Archived Voice Articles

Lilly Grant expands youth ministry program

By Sally Jongsma

Asked how the two million dollar Lilly Grant titled "Programs in Christian Vocation: From Insight to Ministry" is affecting the youth ministry program, Dr. Sydney Hielema blurts "It's huge." He smiles, pauses, and then says more properly, "It's extremely significant."

Enrollment in Dr. Sydney Hielema's youth ministry classes continues to increase.

Enrollment in Dr. Sydney Hielema's youth ministry classes continues to increase.

"Basically we've been carrying a two-ton load in a half-ton pick-up," he says.

Dordt's youth ministry program was approved four years ago, but without provision for additional staff. Since then the number of majors in the theology department has quadrupled, leaving department members taxed and unable to offer new courses they felt would be important for their students interested in youth ministry. This year's addition of Dr. Tom Wolthuis to the department means that new courses will be offered, and Hielema will be relieved of some of the supervisory work for youth ministry interns.

"I can hardly imagine a better person for the job," says Hielema. Wolthuis is both an academic and a pastor.

The youth ministry program at Dordt College is thriving, as increasing enrollment indicates. Its success is also sobering. The professors take very seriously the responsibility of training future youth ministers. They are well aware of differing views about youth ministry training. Some believe it should be done in seminaries or Bible colleges, preferably on the master's level. Others believe it doesn't really fit in a liberal arts curriculum.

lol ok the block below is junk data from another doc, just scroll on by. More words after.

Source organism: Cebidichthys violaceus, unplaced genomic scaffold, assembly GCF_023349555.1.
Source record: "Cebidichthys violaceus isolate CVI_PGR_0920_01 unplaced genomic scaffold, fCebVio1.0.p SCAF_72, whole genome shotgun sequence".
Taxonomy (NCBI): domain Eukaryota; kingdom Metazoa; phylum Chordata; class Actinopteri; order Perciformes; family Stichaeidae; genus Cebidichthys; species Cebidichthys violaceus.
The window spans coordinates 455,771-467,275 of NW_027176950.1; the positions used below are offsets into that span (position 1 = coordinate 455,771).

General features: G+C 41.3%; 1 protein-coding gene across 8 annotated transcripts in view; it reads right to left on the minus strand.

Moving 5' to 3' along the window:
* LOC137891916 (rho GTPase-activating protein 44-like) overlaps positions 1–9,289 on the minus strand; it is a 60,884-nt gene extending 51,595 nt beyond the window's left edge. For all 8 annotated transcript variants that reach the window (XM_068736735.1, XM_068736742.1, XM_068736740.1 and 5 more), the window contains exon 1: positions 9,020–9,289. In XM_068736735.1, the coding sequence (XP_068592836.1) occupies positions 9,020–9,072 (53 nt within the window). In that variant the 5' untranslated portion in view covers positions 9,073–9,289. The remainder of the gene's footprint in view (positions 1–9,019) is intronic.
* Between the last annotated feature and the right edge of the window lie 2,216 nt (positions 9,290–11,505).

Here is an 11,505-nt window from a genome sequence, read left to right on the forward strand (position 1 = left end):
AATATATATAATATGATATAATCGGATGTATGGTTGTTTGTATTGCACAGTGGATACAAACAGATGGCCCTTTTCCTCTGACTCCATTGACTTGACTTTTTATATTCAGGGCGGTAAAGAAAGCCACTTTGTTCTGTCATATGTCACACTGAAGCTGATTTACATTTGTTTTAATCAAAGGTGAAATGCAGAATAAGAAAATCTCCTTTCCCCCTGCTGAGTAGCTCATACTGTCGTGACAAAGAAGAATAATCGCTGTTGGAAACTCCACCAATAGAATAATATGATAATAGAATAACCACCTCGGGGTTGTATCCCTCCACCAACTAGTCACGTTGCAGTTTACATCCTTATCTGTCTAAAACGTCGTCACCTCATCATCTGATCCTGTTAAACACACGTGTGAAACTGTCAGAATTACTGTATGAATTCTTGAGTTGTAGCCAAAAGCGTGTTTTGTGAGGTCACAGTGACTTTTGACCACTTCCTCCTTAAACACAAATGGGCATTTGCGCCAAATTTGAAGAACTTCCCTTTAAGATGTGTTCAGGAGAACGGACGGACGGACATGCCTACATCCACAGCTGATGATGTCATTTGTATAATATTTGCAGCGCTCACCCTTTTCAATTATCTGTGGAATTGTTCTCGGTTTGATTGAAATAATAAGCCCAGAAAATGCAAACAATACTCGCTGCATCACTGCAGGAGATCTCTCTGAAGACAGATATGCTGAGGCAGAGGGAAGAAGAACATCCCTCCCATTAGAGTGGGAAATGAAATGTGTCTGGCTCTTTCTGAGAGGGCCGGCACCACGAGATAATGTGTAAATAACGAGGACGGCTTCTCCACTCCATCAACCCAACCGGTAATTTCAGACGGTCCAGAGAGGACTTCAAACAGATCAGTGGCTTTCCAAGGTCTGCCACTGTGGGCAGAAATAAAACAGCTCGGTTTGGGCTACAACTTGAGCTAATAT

Hielema has good answers to both of these views. "In a sense whether it should be an undergraduate or graduate program is irrelevant," he says. People and churches are deciding by their actions. Because of the need for people to staff their youth programs, many churches today are hiring students directly out of college as youth ministers. Hielema believes its better to make sure they're prepared as well as they can be on the college level rather than send them with no training at all.

And while some colleges that consider themselves in the liberal arts tradition find that offering such a program is too vocationally oriented, Dordt College has long articulated a view of serviceable insight that not only allows but encourages programs that are academically rigorous and that prepare students for specific service once they graduate. Education, social work, engineering, agriculture, and graphic arts are just a few of the programs that might be put into the same class of offerings as youth ministry.

A Youth for Christ employee visiting campus and attending some classes last year remarked that the youth ministry program was the most academically rigorous he's seen. While Hielema cannot confirm such a statement from his own knowledge of other programs, he is committed to working against the stereotype that youth ministry is for people who can't make it in seminary.

"The biggest question many of these students face is whether to pursue ordination," says Hielema. He expects that as many as a third of them will eventually do just that, either by going to seminary or through other means.